https://www.gov.uk/income-support/eligibility

https://www.gov.uk/universal-credit

ksand is very good at calculating how much "adequate maintenance" needs  to be shown, as well as being very good at knowing the rules for a spouse visa. :)

You also need to be aware that if you get CA, it might mean that your parents are given less benefits. The CAB often have a benefits specialist and they can do a benefit calculation for you to see if you claiming CA will reduce your parents' benefits.
« Last Edit: April 16, 2018, 03:06:52 PM by Sirius »

Online Sirius

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Re: lost passport/interview
« Reply #42 on: April 16, 2018, 02:54:37 PM »
One more question (apologies).  If I were to take voluntary redundancy (or forced to take involuntary redundancy), I would get a pay off of one month's salary in lieu of working my notice period (one month).  Does anyone happen to know how receiving that pay off would affect my ability to receive the carer's allowance?

The CAB benefits specialist will also know if that is counted as salary and when you would be granted CA.

Offline ksand24

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Re: lost passport/interview
« Reply #43 on: April 16, 2018, 04:05:38 PM »
How are you planning to make the "adequate maintenance" that ksand mentioned above, to show that you can support a spouse?

I believe this has already been discussed above - they could use their £27,000 cash savings to meet the adequate maintenance requirement.

If they move in with his parents, I believe they won’t be paying rent/council tax and so will only need to show £115 income per week. Carer’s Allowance is £65.60 per week, so that’s only about £50 per week left to show.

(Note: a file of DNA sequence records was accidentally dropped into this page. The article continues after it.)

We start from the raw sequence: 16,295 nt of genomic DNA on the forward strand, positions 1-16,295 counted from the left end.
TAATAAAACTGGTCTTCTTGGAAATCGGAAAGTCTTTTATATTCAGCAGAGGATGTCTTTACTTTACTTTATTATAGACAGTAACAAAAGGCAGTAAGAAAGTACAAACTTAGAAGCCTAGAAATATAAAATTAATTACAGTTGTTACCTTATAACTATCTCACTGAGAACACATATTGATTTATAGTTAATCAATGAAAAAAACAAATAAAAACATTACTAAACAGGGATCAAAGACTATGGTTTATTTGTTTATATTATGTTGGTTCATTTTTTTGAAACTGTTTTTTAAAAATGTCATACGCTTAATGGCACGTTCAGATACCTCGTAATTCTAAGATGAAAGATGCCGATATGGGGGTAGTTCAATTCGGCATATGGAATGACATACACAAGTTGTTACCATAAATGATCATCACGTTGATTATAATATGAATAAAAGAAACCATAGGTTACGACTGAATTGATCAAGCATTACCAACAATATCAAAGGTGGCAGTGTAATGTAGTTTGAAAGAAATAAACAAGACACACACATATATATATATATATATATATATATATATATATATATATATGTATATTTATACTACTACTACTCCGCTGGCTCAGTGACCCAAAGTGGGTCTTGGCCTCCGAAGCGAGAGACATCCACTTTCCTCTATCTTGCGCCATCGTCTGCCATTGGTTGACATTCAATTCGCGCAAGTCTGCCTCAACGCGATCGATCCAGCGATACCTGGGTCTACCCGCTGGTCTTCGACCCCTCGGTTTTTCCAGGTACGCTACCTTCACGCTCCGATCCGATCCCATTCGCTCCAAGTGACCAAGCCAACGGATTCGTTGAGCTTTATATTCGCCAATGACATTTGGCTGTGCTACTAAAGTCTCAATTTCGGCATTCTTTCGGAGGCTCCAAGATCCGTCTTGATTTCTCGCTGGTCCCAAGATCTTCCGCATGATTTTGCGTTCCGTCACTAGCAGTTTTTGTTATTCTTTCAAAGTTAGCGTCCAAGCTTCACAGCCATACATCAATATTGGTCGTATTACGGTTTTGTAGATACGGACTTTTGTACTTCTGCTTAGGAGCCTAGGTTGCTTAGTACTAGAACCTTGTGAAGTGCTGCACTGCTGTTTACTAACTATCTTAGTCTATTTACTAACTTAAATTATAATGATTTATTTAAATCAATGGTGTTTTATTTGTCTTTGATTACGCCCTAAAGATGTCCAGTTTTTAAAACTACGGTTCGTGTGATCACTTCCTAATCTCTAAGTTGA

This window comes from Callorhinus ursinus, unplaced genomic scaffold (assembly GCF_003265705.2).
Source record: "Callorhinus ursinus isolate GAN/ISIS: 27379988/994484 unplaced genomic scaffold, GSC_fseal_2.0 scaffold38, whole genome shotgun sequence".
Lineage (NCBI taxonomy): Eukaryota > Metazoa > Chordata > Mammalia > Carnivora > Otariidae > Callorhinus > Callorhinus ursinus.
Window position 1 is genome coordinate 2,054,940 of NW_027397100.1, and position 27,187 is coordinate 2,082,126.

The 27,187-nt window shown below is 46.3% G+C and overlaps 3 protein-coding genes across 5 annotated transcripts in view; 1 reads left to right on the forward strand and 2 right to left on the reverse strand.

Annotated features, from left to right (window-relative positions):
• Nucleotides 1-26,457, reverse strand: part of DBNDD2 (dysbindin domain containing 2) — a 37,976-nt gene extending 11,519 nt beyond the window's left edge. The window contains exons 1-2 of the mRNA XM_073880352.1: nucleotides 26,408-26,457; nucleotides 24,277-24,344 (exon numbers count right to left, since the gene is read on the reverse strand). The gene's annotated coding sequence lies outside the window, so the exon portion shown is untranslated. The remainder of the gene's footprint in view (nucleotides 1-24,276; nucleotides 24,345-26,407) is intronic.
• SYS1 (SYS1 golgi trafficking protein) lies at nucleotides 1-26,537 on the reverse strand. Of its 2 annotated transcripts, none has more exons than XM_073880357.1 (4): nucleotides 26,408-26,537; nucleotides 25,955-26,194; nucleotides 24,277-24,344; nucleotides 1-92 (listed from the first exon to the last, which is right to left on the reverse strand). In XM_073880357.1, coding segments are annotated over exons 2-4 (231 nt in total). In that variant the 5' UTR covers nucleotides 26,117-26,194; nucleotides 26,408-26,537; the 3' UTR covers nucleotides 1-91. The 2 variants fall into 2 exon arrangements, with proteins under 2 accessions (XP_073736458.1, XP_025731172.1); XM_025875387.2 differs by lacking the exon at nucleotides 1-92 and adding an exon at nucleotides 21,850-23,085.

£27,000/£50 a week gives 540 weeks... or 10 years’ worth of adequate maintenance.

Or if they have to cover the whole £115 using savings, that’s 4.5 years’ worth of maintenance.


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Online larrabee

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Re: lost passport/interview
« Reply #44 on: April 16, 2018, 04:56:40 PM »
One more question (apologies).  If I were to take voluntary redundancy (or forced to take involuntary redundancy), I would get a pay off of one month's salary in lieu of working my notice period (one month).  Does anyone happen to know how receiving that pay off would affect my ability to receive the carer's allowance?

I don't know if that would be considered employment income or not. My guess is that it would but that is only a guess.  :)

I'd give them a call,  explain the situation and see what they say.

Quote
Contact the Carer's Allowance Unit
Get information on Carer’s Allowance and how to make a claim.
General enquiries
Telephone: 0800 731 0297
Textphone: 0800 731 0317
Monday to Thursday, 8:30am to 5pm
Friday, 8:30am to 4:30pm



https://www.gov.uk/carers-allowance-unit
« Last Edit: April 16, 2018, 04:57:58 PM by larrabee »
March 28th 2013-Moved to UK, husband on spouse visa.Oct 20th 2015-Applied by mail for FLR(M).Feb 1st 2016 FLR(M).March 7th 2018 ILR. YAY! March 21st NCS&JCAP appointment.